John Pearson at Weekend
Your show, Immediate Horizon, at Weekend is quite wonderful. The cyanotype photograms are like flags, and like paintings, and like curtains – curtains over doorways, perhaps. Remember the movement in 1970s painting that was called Support/Surfaces? Do you find in that work something that speaks of the earth, and maybe about landscape? Those artists’ impulse to let material find its own resting place, to allow a surface to be its own support seems so base to me, so not related to the glorification of a stretcher and frame; without pretense, I think, and thus grounded. (Maybe those 1970s paintings seem gritty to me because the catalogue that I have has only black and white pictures.)
Some of your photos look like slices out of the sky – and if this were true, their bodies would be fluttering in the very material out of which you snatched them: air. Light is carried through/on air, isn’t it? And light is the essence of your photography, right? I mean this not in the way of “Well, duh, Geoff – everything related to visual art depends on light” rather I mean that your photographs document the effects of light – the movement of light over time, the way in which light outlines and splashes around objects. Many of the brilliant white areas have weight, even, and this is a new way for me to think of light that I really appreciate.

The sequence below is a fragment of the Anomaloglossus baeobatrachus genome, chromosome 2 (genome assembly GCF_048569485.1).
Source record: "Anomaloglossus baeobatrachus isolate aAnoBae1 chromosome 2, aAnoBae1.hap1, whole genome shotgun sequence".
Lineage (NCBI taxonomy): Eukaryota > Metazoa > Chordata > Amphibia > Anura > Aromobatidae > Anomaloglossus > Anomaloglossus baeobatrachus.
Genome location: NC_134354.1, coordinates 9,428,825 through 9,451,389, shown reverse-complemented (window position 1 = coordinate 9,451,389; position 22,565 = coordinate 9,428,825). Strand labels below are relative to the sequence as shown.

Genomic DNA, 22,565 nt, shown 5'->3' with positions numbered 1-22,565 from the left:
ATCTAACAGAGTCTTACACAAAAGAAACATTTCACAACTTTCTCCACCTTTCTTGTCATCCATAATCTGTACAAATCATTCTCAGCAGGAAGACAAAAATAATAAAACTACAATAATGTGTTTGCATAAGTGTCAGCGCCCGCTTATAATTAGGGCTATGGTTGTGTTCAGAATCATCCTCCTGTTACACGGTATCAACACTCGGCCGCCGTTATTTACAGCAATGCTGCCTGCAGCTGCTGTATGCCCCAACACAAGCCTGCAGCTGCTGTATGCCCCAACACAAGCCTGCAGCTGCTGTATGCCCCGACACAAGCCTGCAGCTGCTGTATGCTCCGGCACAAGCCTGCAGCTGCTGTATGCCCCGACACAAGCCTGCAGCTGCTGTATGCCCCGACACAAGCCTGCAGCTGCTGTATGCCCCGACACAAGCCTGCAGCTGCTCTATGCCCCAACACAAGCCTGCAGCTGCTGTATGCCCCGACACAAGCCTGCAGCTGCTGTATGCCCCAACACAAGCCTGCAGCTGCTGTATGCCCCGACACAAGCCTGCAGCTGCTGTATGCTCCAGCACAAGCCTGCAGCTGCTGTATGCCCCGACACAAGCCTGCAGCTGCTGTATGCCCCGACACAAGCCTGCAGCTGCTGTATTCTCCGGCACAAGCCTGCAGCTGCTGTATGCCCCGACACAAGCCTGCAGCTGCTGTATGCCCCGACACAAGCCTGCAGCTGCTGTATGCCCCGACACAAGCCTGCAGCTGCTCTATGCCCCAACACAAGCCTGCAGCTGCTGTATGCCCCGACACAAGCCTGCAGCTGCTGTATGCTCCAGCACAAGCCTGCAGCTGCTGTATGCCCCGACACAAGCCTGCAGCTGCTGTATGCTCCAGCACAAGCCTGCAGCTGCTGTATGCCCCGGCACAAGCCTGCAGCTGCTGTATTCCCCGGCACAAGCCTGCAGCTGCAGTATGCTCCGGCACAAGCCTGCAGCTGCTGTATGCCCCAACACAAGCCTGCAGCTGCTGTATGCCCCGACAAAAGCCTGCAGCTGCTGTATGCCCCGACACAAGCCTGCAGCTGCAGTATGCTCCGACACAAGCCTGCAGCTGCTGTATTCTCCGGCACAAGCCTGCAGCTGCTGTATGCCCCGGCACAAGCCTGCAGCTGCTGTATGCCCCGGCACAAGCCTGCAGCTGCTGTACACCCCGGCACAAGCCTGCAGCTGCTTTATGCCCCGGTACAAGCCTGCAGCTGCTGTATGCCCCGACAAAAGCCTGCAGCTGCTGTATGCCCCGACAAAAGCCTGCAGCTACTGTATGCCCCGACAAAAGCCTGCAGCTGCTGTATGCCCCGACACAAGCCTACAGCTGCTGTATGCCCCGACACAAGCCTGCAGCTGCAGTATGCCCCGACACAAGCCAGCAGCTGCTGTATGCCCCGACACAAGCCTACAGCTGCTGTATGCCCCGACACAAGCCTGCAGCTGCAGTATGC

Thinking again of landscape, and of light, there is a specificity to the time and place that light hits the earth, isn’t there? Each moment and each site is unique. You have always been aware of this, place is always important in your work – whether it be a cave in Griffith Park, a patch of garden at your house, or a corner of one of Pam’s paintings. These new photographs, in their directness and simplicity, seem to exalt your love of the earth – not by recording a place, but by allowing place to impose on your making. You suggest landscape, John, rather then tell me about it, and this is the true generosity of the artist.
These are very dynamic photographs, too. Of course since I watched you at work, I can picture you running around the landscape, picking up rocks and pinecones, laying out the silk and covering it with a heavy light block, tossing and placing the rocks, folding and turning the fabric over the time of exposure. All of this is grand and comical and earnest, and I am grateful that I got to watch; but what is really exciting for me is to stand before the work, and then to look from one to another, and to recognize the effects of movement in the visual information. Again, I will use the word “weight” to describe the way motion is embedded in your photographs. For things so light as air, your silk banners with their azure and their bleu celeste have gravity, they have the presence of mass though they are surface only.
Like everything I love in art, your photos pay back my looking.
Fondly, and with respect, I am yours,
John Pearson, Immediate Horizon closes at Weekend on May 26 http://www.weekendspace.org/home.htm